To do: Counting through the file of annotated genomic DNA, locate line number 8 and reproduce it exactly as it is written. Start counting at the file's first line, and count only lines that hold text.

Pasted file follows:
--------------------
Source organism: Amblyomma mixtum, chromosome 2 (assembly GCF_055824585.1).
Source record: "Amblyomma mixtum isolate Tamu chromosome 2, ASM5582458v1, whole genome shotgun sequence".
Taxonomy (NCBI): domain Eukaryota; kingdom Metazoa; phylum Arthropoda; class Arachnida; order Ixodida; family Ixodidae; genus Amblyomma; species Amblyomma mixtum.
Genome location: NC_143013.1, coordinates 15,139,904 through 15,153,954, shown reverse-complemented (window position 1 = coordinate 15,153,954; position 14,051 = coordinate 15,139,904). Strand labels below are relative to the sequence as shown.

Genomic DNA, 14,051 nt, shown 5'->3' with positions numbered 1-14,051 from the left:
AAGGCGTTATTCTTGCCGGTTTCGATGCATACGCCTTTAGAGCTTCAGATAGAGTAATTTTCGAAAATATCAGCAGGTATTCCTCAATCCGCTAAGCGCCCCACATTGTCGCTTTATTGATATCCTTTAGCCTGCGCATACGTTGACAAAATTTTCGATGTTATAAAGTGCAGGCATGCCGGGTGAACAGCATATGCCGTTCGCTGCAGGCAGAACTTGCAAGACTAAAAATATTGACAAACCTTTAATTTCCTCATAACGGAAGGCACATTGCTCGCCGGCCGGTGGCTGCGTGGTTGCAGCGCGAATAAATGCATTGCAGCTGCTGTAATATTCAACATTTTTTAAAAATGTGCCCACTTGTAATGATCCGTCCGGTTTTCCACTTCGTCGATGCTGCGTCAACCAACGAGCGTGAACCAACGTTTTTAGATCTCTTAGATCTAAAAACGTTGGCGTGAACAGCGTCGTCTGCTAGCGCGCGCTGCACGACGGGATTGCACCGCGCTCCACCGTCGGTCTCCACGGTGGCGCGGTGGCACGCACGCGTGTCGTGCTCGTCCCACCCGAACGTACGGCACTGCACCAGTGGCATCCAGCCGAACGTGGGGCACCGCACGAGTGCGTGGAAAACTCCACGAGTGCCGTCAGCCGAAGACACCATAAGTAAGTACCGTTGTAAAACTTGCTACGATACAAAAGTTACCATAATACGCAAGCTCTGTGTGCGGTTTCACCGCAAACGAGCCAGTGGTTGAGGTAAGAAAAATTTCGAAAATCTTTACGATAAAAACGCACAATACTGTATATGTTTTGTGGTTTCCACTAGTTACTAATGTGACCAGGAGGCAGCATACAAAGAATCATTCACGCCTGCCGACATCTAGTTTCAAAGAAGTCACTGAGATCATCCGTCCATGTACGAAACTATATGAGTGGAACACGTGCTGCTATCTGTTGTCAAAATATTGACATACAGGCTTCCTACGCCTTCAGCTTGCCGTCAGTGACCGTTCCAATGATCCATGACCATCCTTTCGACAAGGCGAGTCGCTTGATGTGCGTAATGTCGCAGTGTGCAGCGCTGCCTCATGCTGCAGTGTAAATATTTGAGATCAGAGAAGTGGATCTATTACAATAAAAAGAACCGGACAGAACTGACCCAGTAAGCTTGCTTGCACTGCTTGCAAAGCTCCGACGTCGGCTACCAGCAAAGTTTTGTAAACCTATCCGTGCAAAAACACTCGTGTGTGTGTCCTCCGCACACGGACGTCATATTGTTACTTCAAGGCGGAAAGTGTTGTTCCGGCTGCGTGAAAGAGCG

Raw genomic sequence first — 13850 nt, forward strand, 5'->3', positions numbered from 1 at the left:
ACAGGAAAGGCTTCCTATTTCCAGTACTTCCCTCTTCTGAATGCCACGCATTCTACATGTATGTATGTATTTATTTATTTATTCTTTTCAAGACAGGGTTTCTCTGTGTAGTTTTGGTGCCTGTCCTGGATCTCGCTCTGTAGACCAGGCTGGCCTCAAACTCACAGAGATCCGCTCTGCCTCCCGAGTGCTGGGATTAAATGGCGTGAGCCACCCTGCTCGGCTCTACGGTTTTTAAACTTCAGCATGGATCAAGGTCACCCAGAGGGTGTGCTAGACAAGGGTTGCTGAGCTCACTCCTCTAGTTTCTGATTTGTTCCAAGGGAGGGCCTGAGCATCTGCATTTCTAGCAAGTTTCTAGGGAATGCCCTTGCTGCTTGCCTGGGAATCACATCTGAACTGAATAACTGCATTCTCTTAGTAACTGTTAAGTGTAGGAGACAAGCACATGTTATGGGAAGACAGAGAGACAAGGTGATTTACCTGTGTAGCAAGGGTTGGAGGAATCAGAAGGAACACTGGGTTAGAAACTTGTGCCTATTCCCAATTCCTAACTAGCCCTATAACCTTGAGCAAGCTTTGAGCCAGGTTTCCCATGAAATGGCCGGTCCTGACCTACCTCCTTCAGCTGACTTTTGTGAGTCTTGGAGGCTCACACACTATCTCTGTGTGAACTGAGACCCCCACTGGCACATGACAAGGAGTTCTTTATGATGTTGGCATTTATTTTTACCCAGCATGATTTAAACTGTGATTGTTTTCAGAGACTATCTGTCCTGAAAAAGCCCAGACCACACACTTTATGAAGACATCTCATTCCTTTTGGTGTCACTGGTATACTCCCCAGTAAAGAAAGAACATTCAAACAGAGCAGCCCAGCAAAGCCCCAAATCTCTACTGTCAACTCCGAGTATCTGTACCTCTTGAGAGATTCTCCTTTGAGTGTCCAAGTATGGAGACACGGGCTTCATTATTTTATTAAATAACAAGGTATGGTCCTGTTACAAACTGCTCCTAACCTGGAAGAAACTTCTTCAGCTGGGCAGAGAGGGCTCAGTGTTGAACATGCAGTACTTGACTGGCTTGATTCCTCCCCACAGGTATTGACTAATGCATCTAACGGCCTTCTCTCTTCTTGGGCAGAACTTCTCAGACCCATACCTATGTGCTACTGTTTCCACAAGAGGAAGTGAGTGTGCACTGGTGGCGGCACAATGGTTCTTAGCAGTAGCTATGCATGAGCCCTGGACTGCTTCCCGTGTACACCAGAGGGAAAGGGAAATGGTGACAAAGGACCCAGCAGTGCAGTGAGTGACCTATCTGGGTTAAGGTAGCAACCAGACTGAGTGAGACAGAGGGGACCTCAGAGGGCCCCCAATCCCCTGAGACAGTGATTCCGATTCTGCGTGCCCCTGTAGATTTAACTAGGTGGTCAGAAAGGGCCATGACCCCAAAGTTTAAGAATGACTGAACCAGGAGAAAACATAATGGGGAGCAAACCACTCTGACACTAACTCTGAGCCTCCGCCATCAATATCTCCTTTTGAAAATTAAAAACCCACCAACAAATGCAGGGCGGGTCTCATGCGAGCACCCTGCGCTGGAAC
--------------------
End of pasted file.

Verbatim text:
ACAGGAAAGGCTTCCTATTTCCAGTACTTCCCTCTTCTGAATGCCACGCATTCTACATGTATGTATGTATTTATTTATTTATTCTTTTCAAGACAGGGTTTCTCTGTGTAGTTTTGGTGCCTGTCCTGGATCTCGCTCTGTAGACCAGGCTGGCCTCAAACTCACAGAGATCCGCTCTGCCTCCCGAGTGCTGGGATTAAATGGCGTGAGCCACCCTGCTCGGCTCTACGGTTTTTAAACTTCAGCATGGATCAAGGTCACCCAGAGGGTGTGCTAGACAAGGGTTGCTGAGCTCACTCCTCTAGTTTCTGATTTGTTCCAAGGGAGGGCCTGAGCATCTGCATTTCTAGCAAGTTTCTAGGGAATGCCCTTGCTGCTTGCCTGGGAATCACATCTGAACTGAATAACTGCATTCTCTTAGTAACTGTTAAGTGTAGGAGACAAGCACATGTTATGGGAAGACAGAGAGACAAGGTGATTTACCTGTGTAGCAAGGGTTGGAGGAATCAGAAGGAACACTGGGTTAGAAACTTGTGCCTATTCCCAATTCCTAACTAGCCCTATAACCTTGAGCAAGCTTTGAGCCAGGTTTCCCATGAAATGGCCGGTCCTGACCTACCTCCTTCAGCTGACTTTTGTGAGTCTTGGAGGCTCACACACTATCTCTGTGTGAACTGAGACCCCCACTGGCACATGACAAGGAGTTCTTTATGATGTTGGCATTTATTTTTACCCAGCATGATTTAAACTGTGATTGTTTTCAGAGACTATCTGTCCTGAAAAAGCCCAGACCACACACTTTATGAAGACATCTCATTCCTTTTGGTGTCACTGGTATACTCCCCAGTAAAGAAAGAACATTCAAACAGAGCAGCCCAGCAAAGCCCCAAATCTCTACTGTCAACTCCGAGTATCTGTACCTCTTGAGAGATTCTCCTTTGAGTGTCCAAGTATGGAGACACGGGCTTCATTATTTTATTAAATAACAAGGTATGGTCCTGTTACAAACTGCTCCTAACCTGGAAGAAACTTCTTCAGCTGGGCAGAGAGGGCTCAGTGTTGAACATGCAGTACTTGACTGGCTTGATTCCTCCCCACAGGTATTGACTAATGCATCTAACGGCCTTCTCTCTTCTTGGGCAGAACTTCTCAGACCCATACCTATGTGCTACTGTTTCCACAAGAGGAAGTGAGTGTGCACTGGTGGCGGCACAATGGTTCTTAGCAGTAGCTATGCATGAGCCCTGGACTGCTTCCCGTGTACACCAGAGGGAAAGGGAAATGGTGACAAAGGACCCAGCAGTGCAGTGAGTGACCTATCTGGGTTAAGGTAGCAACCAGACTGAGTGAGACAGAGGGGACCTCAGAGGGCCCCCAATCCCCTGAGACAGTGATTCCGATTCTGCGTGCCCCTGTAGATTTAACTAGGTGGTCAGAAAGGGCCATGACCCCAAAGTTTAAGAATGACTGAACCAGGAGAAAACATAATGGGGAGCAAACCACTCTGACACTAACTCTGAGCCTCCGCCATCAATATCTCCTTTTGAAAATTAAAAACCCACCAACAAATGCAGGGCGGGTCTCATGCGAGCACCCTGCGCTGGAAC